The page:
Whatever contrast & brightness advantages the Samsung 1080P sets have over the Sony A series is put to pasture by the XBR2 series sets, simply the best projection sets on the market IMHO. I have yet to see an image approach the fidelity that the XBR2s provide. SD TV is acceptable even!
     
  19. SeanA

    SeanA Well-Known Member

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    Just based on my own recent comparisons, I do agree that SXRD is a better technology than single-chip DLP. But I still don't see how the scaler on the Samsung would come into play when I am sending the native resolution (720P) to the TV with my up-scaling Sony DVD player.

    If this is a Samsung only problem, than I would guess Samsung has some funky "image enhancing" hardware or software that just does not work. If it is true that Toshiba DLPs don't exhibit macro-blocking, I don't think you can fault the single-chip DLP technology.

    I also have to mention that flesh tone accuracy on my Samsung is one of the areas that I thought was better than the Sony SXRD. Of course this could simply be attributable to the professional calibration. I do agree that most SD programming, and definitely DVD playback, looked better on the SXRD.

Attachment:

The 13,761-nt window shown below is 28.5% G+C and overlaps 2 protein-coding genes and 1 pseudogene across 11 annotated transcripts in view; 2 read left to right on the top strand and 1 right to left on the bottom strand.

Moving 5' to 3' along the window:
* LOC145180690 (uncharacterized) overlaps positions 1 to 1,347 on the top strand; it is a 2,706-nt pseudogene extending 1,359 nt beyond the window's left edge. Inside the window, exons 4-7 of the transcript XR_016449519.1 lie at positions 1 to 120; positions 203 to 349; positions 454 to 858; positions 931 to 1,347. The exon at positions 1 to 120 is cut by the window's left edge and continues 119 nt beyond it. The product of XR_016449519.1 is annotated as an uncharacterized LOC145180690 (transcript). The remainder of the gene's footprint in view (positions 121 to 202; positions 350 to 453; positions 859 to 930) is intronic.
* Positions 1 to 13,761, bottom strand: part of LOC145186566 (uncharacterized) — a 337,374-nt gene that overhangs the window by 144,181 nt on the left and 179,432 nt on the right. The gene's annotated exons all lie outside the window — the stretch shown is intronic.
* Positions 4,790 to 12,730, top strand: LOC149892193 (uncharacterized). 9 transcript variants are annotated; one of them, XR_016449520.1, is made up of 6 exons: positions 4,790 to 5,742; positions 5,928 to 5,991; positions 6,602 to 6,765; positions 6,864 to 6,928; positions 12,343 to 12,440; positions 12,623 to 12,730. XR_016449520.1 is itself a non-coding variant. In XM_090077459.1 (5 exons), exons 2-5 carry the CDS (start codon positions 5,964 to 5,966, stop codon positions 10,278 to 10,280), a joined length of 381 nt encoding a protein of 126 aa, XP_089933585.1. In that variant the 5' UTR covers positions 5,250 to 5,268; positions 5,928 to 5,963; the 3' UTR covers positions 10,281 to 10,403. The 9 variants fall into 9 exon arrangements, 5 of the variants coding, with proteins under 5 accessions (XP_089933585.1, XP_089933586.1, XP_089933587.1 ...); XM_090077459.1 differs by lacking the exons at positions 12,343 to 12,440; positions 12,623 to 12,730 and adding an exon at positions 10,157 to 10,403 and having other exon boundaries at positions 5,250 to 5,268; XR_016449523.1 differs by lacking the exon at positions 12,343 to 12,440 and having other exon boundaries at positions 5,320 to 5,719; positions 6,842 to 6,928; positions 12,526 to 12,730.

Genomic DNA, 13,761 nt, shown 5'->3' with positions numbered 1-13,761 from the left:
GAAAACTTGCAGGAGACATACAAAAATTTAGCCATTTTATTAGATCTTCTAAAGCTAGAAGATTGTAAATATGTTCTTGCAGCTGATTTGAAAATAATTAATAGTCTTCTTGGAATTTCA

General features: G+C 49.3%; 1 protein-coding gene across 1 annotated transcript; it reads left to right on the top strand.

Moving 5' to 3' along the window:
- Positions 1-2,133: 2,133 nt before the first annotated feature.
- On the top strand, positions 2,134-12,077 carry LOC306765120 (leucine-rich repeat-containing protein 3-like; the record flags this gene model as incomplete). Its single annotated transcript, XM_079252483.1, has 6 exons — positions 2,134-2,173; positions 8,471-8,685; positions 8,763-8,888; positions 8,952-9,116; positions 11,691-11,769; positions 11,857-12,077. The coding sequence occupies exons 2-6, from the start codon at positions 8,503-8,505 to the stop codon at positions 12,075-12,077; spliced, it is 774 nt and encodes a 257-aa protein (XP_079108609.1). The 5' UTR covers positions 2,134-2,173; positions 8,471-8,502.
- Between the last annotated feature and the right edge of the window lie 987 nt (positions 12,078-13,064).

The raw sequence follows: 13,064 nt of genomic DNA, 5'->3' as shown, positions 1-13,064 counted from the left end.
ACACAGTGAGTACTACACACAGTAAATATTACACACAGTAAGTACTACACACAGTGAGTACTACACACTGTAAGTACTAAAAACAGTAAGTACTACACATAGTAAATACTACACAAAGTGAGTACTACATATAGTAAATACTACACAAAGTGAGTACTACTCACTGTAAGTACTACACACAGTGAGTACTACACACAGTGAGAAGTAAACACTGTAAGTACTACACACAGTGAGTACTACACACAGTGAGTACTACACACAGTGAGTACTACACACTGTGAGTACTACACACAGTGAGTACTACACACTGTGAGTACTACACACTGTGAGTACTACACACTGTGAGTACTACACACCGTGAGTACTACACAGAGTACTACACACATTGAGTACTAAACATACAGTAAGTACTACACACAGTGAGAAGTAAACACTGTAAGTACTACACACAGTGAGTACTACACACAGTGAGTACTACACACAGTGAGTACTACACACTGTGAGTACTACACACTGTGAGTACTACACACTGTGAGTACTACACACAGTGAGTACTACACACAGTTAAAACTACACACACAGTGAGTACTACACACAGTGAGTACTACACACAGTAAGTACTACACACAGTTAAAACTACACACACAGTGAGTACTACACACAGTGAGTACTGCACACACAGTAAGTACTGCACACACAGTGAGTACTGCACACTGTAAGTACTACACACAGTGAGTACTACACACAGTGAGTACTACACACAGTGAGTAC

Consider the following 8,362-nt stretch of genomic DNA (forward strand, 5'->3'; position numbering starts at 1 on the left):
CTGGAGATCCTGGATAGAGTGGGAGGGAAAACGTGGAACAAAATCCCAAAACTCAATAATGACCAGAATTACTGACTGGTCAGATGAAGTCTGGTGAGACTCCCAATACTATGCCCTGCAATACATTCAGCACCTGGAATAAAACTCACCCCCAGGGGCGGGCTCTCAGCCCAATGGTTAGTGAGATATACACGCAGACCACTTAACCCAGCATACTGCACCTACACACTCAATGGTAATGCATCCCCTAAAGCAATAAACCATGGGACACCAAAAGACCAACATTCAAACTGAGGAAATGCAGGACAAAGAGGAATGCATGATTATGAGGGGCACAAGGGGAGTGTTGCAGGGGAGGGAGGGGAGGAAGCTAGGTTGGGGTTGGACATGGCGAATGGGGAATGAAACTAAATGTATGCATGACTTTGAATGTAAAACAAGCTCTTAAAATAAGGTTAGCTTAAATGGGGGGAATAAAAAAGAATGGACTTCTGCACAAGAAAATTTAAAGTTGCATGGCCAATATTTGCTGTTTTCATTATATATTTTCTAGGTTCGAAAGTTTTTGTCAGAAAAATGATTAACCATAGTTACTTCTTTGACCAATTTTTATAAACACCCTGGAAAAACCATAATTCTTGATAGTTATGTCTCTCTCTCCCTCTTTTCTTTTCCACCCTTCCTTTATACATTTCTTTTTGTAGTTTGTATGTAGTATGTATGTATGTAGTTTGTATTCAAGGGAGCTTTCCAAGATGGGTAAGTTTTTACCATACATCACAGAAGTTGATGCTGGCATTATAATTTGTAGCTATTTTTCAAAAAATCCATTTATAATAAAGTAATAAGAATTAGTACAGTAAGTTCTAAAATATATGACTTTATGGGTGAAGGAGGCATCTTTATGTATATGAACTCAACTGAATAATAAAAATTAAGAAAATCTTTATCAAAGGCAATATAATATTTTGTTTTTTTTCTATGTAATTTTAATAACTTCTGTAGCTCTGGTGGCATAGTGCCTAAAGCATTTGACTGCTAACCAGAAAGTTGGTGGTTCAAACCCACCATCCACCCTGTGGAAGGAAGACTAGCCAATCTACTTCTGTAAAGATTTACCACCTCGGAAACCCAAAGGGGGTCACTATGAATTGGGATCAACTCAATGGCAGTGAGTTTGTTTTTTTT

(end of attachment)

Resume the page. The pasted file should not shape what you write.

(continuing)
I think I am going to start saving my pennies for an SXRD. Is it really worth spending the extra $$$ on the XBR2 ? Seems like the biggest difference is a brighter lamp.
     
  20. Steve Schaffer

    Steve Schaffer Well-Known Member

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    I genuinely hated last year's Samsung HLR series sets for the reasons you mention--excessive pixelization along with bad motion blur on anything but a pristine signal source. Toshiba dlps in particular were and still are far superior to Samsung in this respect.

    I personally went with a 60" A2000 Sony sxrd and couldn't be happier. The XBR2 offers better processing for incoming 480i, single tuner pip, a higher wattage bulb (also costs $100 more than for the A2000 but the set comes with a spare). When fed 1080i there's no real visible difference between the two models. The XBR2 side speaker design always looks to me like something out of a 1959 vintage "home of the future" and I just couldn't live with it.